Sudan: Fighting continues as ceasefire reportedly set to begin across country
Fighting was continuing across the Sudanese capital Khartoum on Tuesday evening less than a hour before a 6pm truce was reportedly set to go into force.
At least 185 people have been killed and more than 1,800 wounded since violence broke out between the Sudanese Armed Forces and paramilitary Rapid Support Forces (RSF) over the weekend, according to the UN. Others have suggested the death toll could be considerably higher.
Khartoum has suffered heavy damage including to hospital buildings, while in the morning smoke hung in the sky over the army headquarters.
The Central Committee of the Sudanese Doctors (CCSD) has warned that dozens of hospitals across the country had gone out of service due to the fighting and warned the entire health system risked collapse.
RSF leader Mohamed Hamdan Daglo, better known as Hemeti, on Tuesday morning proposed a 24-hour ceasefire for the purpose of retrieving the bodies of those killed in the fighting and allowing civilian evacuations.
The call came following a discussion with US Secretary of State Antony Blinken, Hemeti said in a statement on Twitter.
However, army chief and de facto leader of Sudan General Abdul Fattah al-Burhan initially rejected the proposal and continued launching air strikes across the country.
'The rebellion's declaration of a 24-hour truce aims to cover up the crushing defeat it will receive within hours'
- Armed Forces official spokesperson
"We are not aware of any coordination with the mediators and the international community about a truce, and the rebellion's declaration of a 24-hour truce aims to cover up the crushing defeat it will receive within hours," the official spokesperson for the Armed Forces said in a statement.
"We have entered a critical phase and our efforts are focused on achieving its objectives at the operational level."
However, General Shams El Din Kabbasi, a member of Sudan's ruling military council, told Al Arabiya TV that a ceasefire would begin at 6pm local time.
It remains to be seen if the ceasefire will be observed.
The first attempt at a truce took place on Sunday as the two sides responded to an international call by the United Nations, but the four hour ceasefire was soon violated.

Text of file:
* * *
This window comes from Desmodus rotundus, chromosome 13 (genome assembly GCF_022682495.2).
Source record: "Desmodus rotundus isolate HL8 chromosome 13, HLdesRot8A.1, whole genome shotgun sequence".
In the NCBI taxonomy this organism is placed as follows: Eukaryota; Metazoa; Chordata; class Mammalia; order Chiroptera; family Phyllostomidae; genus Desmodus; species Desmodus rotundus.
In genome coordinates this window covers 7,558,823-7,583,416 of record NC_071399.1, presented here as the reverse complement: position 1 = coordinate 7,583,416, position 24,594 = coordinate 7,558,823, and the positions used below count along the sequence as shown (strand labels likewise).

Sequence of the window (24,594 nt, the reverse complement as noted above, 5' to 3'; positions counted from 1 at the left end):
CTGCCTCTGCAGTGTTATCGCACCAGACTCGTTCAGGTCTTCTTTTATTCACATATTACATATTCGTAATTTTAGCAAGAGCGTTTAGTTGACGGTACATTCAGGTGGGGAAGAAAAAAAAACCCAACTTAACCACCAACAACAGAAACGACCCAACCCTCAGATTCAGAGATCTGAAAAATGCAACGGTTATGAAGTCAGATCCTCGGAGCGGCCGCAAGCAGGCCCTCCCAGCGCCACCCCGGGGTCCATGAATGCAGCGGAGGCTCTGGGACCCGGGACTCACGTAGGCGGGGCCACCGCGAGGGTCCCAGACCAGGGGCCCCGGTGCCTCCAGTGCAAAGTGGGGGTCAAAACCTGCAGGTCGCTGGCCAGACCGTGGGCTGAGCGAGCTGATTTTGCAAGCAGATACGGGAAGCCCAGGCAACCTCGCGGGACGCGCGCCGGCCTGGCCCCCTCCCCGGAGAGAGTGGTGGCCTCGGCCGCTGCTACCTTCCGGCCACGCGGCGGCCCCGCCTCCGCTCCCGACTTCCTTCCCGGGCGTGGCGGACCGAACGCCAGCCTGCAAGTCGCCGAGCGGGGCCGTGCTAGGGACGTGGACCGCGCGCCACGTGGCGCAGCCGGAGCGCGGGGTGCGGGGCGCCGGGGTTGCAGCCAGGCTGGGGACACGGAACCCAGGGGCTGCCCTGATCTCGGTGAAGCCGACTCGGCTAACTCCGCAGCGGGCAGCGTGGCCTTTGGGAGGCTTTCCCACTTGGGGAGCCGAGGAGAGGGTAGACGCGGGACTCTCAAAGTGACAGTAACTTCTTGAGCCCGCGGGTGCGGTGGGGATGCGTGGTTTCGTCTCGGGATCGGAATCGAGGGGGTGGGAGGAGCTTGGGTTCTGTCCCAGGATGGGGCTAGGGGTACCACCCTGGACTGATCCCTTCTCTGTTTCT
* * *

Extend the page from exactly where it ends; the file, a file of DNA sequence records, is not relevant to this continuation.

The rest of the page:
The ongoing conflict stems from disagreements surrounding the integration of the RSF - one of the most powerful forces in the country - into the regular military.
Hemeti had previously backed Burhan in a successful coup in October 2021, but their uneasy alliance has now thoroughly broken down.
Blinken on Tuesday told reporters that a US diplomatic convoy had been fired upon the previous day in Sudan.
"All of our people are safe and unharmed. But this action was reckless, it was irresponsible and of course unsafe," he told reporters in Japan after G7 talks.
In a separate incident, the European Union's ambassador was also attacked in his home in the capital on Monday.
Both the RSF and the armed forces have exchanged accusations over the attacks on diplomats.
An RSF statement accused the army of attacking the missions in order to sabotage attempts to monitor attacks on civilians.
Numerous international bodies have called for a ceasefire in the country, with foreign leaders at the G7 talks jointly calling for the parties to "end hostilities immediately without pre-conditions".
In a statement, the world leaders warned that the fighting "threatens the security and safety of Sudanese civilians and undermines efforts to restore Sudan's democratic transition".
Tensions between the military and the RSF have escalated in recent weeks over disagreements concerning the integration of the RSF into the military, and disputes over what authority should oversee the process.
The integration is called for in a framework deal for naming a civilian government and launching a new transition.
The power struggle has twice forced a delay of signing the internationally backed agreement, originally scheduled for 1 April.
The deal is thought to favour Hemeti, which is one reason why the RSF chief has been publicly supporting it. A draft of the final agreement seen by MEE calls for the integration of the SAF and RSF - in addition to former rebel movements - to be agreed within 10 years.
The Sudanese Armed Forces, meanwhile, want the process of integration to take two years.
In March, the rivalry escalated, with Burhan calling for the RSF to be integrated into the military. Hemeti responded defiantly, saying that he regretted the October 2021 coup he had helped bring about with Burhan.
Created in 2013, the RSF emerged from the Janjaweed militia that then-president Omar al-Bashir unleashed against non-Arab ethnic minorities in the western Darfur region a decade earlier, drawing accusations of war crimes.